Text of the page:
Age Influences Biomechanical Changes After Participation in an Anterior Cruciate Ligament Injury Prevention Program AMERICAN JOURNAL OF SPORTS MEDICINE Thompson-Kolesar, J. A., Gatewood, C. T., Tran, A. A., Silder, A., Shultz, R., Delpt, S. L., Dragoo, J. L. 2018; 46 (3): 598–606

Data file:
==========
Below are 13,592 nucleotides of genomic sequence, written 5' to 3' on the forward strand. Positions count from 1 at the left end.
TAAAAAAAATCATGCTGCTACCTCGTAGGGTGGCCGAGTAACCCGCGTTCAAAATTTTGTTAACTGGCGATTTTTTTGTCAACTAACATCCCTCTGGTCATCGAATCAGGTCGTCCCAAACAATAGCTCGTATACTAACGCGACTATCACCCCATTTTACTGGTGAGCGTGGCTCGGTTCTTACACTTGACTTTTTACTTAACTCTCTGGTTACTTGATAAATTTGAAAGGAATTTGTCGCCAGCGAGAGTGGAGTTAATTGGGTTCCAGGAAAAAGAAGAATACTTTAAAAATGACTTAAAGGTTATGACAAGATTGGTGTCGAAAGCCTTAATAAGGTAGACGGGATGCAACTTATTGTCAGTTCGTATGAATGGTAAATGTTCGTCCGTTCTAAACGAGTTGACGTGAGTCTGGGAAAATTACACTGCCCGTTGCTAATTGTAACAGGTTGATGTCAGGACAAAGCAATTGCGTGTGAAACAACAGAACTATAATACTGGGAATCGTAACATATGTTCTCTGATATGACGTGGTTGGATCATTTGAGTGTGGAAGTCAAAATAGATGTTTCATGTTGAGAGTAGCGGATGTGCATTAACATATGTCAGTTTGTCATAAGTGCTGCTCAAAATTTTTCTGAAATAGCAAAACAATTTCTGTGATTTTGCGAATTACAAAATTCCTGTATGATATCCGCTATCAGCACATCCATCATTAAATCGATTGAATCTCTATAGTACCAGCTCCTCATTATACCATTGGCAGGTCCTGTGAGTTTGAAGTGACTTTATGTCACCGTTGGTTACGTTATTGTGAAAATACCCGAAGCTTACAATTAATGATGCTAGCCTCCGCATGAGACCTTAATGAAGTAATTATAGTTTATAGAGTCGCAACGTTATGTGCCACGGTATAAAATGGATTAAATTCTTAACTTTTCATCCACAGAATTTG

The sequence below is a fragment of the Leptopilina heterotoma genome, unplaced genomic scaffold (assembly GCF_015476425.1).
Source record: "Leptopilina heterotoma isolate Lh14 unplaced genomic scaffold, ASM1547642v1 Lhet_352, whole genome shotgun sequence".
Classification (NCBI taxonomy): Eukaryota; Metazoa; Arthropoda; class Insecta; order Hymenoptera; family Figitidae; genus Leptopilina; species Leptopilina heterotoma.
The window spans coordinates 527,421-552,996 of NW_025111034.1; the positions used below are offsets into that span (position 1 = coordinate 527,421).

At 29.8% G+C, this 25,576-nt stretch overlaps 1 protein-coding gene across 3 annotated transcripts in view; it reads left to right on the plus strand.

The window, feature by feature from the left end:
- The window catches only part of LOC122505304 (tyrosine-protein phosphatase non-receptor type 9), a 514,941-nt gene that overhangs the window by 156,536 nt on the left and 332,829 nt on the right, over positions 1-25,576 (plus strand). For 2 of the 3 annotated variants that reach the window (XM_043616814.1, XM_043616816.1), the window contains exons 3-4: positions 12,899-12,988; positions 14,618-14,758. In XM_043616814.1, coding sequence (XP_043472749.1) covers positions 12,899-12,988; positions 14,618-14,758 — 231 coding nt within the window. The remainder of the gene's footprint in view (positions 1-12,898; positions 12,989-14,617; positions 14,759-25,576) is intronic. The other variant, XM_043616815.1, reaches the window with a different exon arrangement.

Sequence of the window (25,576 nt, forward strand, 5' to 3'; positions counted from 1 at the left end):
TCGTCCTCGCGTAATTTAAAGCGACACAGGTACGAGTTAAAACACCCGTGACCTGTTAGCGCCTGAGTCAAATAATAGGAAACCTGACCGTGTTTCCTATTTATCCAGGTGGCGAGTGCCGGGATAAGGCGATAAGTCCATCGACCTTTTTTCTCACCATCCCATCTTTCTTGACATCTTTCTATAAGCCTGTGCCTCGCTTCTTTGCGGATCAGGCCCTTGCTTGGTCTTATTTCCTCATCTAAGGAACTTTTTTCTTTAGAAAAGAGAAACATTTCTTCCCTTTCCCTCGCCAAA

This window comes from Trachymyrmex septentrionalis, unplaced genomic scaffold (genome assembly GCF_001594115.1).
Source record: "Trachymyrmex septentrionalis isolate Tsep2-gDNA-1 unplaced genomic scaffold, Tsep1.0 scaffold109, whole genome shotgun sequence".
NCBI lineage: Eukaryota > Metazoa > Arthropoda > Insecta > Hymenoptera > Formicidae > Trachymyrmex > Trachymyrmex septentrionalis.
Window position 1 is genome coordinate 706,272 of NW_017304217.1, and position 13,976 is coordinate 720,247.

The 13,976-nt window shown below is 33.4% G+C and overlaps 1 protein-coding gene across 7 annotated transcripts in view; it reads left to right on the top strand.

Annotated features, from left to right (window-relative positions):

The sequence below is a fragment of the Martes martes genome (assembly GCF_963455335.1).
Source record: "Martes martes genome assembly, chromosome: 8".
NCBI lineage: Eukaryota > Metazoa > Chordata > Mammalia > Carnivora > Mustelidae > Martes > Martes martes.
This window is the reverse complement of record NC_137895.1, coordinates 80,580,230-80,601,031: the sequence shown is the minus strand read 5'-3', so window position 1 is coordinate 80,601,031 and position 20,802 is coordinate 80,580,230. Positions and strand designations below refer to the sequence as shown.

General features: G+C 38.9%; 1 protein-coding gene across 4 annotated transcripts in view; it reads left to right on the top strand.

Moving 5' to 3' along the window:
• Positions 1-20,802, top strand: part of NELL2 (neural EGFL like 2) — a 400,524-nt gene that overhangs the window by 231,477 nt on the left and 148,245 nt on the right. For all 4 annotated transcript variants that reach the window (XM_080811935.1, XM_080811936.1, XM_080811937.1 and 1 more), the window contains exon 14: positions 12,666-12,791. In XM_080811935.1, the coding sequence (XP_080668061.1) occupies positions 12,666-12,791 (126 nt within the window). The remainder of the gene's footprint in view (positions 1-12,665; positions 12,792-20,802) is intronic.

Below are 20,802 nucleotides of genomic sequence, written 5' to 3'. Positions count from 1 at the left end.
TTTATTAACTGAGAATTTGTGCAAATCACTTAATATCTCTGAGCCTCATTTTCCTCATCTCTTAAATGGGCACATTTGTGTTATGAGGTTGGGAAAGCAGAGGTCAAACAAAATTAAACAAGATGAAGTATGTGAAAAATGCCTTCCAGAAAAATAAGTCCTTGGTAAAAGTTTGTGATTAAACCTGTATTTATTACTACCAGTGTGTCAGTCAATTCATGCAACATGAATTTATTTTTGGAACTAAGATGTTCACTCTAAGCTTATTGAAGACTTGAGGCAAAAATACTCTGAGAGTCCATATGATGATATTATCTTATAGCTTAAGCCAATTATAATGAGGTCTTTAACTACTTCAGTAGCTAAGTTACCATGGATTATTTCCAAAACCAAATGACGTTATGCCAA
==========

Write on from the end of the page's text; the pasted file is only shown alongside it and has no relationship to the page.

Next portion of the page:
The prevalence of anterior cruciate ligament (ACL) injuries increases during maturation and peaks during late adolescence. Previous studies suggested an age-related association between participation in injury prevention programs and reduction of ACL injury. However, few studies have investigated differences in biomechanical changes after injury prevention programs between preadolescent and adolescent athletes. Purpose/Hypothesis: The purpose was to investigate the influence of age on the effects of the FIFA Medical and Research Centre (F-MARC) 11+ injury prevention warm-up program on differences in biomechanical risk factors for ACL injury between preadolescent and adolescent female soccer players. It was hypothesized that the ACL injury risk factors of knee valgus angle and moment would be greater at baseline but would improve more after training for preadolescent athletes than adolescent athletes. It was further hypothesized that flexor-extensor muscle co-contraction would increase after training for both preadolescent and adolescent athletes.Controlled laboratory study.Institutional Review Board-approved written consent was obtained for 51 preadolescent female athletes aged 10 to 12 years (intervention: n = 28, 11.8 ± 0.8 years; control: n = 23, 11.2 ± 0.6 years) and 43 adolescent female athletes aged 14 to 18 years (intervention: n = 22, 15.9 ± 0.9 years; control: n = 21, 15.7 ± 1.1 years). The intervention groups participated in 15 in-season sessions of the F-MARC 11+ program 2 times per week. Pre- and postseason motion capture data were collected during 4 tasks: preplanned cutting, unanticipated cutting, double-legged jump, and single-legged jump. Lower extremity joint angles and moments were estimated through biomechanical modeling. Knee flexor-extensor muscle co-contraction was estimated from surface electromyography.At baseline, preadolescent athletes displayed greater initial contact and peak knee valgus angles during all activities when compared with the adolescent athletes, but knee valgus moment was not significantly different between age groups. After intervention training, preadolescent athletes improved and decreased their initial contact knee valgus angle (-1.24° ± 0.36°; P = .036) as well as their peak knee valgus moment (-0.57 ± 0.27 percentage body weight × height; P = .033) during the double-legged jump task, as compared with adolescent athletes in the intervention. Compared with adolescent athletes, preadolescent athletes displayed higher weight acceptance flexor-extensor muscle co-contraction at baseline during all activities ( P < .05). After intervention training, preadolescent athletes displayed an increase in precontact flexor-extensor muscle co-contraction during preplanned cutting as compared with adolescent intervention athletes (0.07 ± 0.02 vs -0.30 ± 0.27, respectively; P = .002).The F-MARC 11+ program may be more effective at improving some risk factors for ACL injury among preadolescent female athletes than adolescent athletes, notably by reducing knee valgus angle and moment during a double-legged jump landing.ACL prevention programs may be more effective if administered early in an athlete's career, as younger athletes may be more likely to adapt new biomechanical movement patterns.

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